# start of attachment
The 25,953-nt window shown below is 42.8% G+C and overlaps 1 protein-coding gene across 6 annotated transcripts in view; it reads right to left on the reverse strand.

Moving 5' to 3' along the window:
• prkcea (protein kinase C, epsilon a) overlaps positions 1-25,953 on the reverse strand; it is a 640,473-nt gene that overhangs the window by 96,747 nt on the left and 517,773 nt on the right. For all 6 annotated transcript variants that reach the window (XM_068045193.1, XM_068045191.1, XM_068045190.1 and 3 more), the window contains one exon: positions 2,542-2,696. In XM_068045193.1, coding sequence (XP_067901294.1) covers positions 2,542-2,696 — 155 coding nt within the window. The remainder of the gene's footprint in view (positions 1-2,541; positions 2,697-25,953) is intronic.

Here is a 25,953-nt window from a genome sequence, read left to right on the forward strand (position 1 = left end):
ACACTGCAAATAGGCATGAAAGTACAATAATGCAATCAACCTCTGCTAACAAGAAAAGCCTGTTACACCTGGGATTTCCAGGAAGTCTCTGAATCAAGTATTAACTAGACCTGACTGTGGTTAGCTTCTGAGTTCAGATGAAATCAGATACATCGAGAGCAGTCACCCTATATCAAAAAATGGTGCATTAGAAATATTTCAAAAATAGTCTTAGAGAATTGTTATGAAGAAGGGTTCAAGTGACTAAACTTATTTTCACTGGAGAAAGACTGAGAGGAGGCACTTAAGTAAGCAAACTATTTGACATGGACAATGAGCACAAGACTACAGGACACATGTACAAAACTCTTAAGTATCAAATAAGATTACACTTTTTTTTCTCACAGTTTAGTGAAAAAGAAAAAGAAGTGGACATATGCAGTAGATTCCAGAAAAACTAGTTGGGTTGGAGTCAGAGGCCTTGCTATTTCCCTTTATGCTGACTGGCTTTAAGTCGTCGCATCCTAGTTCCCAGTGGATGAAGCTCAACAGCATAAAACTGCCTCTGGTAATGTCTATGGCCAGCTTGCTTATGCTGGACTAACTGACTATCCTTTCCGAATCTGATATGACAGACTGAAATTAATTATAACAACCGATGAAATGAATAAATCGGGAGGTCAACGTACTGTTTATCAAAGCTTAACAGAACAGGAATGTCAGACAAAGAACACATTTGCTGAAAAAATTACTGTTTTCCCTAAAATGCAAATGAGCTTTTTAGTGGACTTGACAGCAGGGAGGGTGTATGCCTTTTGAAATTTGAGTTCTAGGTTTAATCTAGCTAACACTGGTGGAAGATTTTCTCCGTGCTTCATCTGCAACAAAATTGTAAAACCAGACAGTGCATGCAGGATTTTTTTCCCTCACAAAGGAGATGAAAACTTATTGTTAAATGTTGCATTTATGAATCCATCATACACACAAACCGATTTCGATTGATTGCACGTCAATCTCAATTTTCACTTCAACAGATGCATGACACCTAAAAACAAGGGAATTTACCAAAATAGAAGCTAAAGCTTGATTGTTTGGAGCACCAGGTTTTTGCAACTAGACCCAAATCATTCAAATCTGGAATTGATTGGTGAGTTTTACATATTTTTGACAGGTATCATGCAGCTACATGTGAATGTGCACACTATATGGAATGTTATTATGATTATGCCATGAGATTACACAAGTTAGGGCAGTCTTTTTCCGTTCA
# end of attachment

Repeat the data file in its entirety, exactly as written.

The 25,953-nt window shown below is 42.8% G+C and overlaps 1 protein-coding gene across 6 annotated transcripts in view; it reads right to left on the reverse strand.

Moving 5' to 3' along the window:
• prkcea (protein kinase C, epsilon a) overlaps positions 1-25,953 on the reverse strand; it is a 640,473-nt gene that overhangs the window by 96,747 nt on the left and 517,773 nt on the right. For all 6 annotated transcript variants that reach the window (XM_068045193.1, XM_068045191.1, XM_068045190.1 and 3 more), the window contains one exon: positions 2,542-2,696. In XM_068045193.1, coding sequence (XP_067901294.1) covers positions 2,542-2,696 — 155 coding nt within the window. The remainder of the gene's footprint in view (positions 1-2,541; positions 2,697-25,953) is intronic.

Here is a 25,953-nt window from a genome sequence, read left to right on the forward strand (position 1 = left end):
ACACTGCAAATAGGCATGAAAGTACAATAATGCAATCAACCTCTGCTAACAAGAAAAGCCTGTTACACCTGGGATTTCCAGGAAGTCTCTGAATCAAGTATTAACTAGACCTGACTGTGGTTAGCTTCTGAGTTCAGATGAAATCAGATACATCGAGAGCAGTCACCCTATATCAAAAAATGGTGCATTAGAAATATTTCAAAAATAGTCTTAGAGAATTGTTATGAAGAAGGGTTCAAGTGACTAAACTTATTTTCACTGGAGAAAGACTGAGAGGAGGCACTTAAGTAAGCAAACTATTTGACATGGACAATGAGCACAAGACTACAGGACACATGTACAAAACTCTTAAGTATCAAATAAGATTACACTTTTTTTTCTCACAGTTTAGTGAAAAAGAAAAAGAAGTGGACATATGCAGTAGATTCCAGAAAAACTAGTTGGGTTGGAGTCAGAGGCCTTGCTATTTCCCTTTATGCTGACTGGCTTTAAGTCGTCGCATCCTAGTTCCCAGTGGATGAAGCTCAACAGCATAAAACTGCCTCTGGTAATGTCTATGGCCAGCTTGCTTATGCTGGACTAACTGACTATCCTTTCCGAATCTGATATGACAGACTGAAATTAATTATAACAACCGATGAAATGAATAAATCGGGAGGTCAACGTACTGTTTATCAAAGCTTAACAGAACAGGAATGTCAGACAAAGAACACATTTGCTGAAAAAATTACTGTTTTCCCTAAAATGCAAATGAGCTTTTTAGTGGACTTGACAGCAGGGAGGGTGTATGCCTTTTGAAATTTGAGTTCTAGGTTTAATCTAGCTAACACTGGTGGAAGATTTTCTCCGTGCTTCATCTGCAACAAAATTGTAAAACCAGACAGTGCATGCAGGATTTTTTTCCCTCACAAAGGAGATGAAAACTTATTGTTAAATGTTGCATTTATGAATCCATCATACACACAAACCGATTTCGATTGATTGCACGTCAATCTCAATTTTCACTTCAACAGATGCATGACACCTAAAAACAAGGGAATTTACCAAAATAGAAGCTAAAGCTTGATTGTTTGGAGCACCAGGTTTTTGCAACTAGACCCAAATCATTCAAATCTGGAATTGATTGGTGAGTTTTACATATTTTTGACAGGTATCATGCAGCTACATGTGAATGTGCACACTATATGGAATGTTATTATGATTATGCCATGAGATTACACAAGTTAGGGCAGTCTTTTTCCGTTCA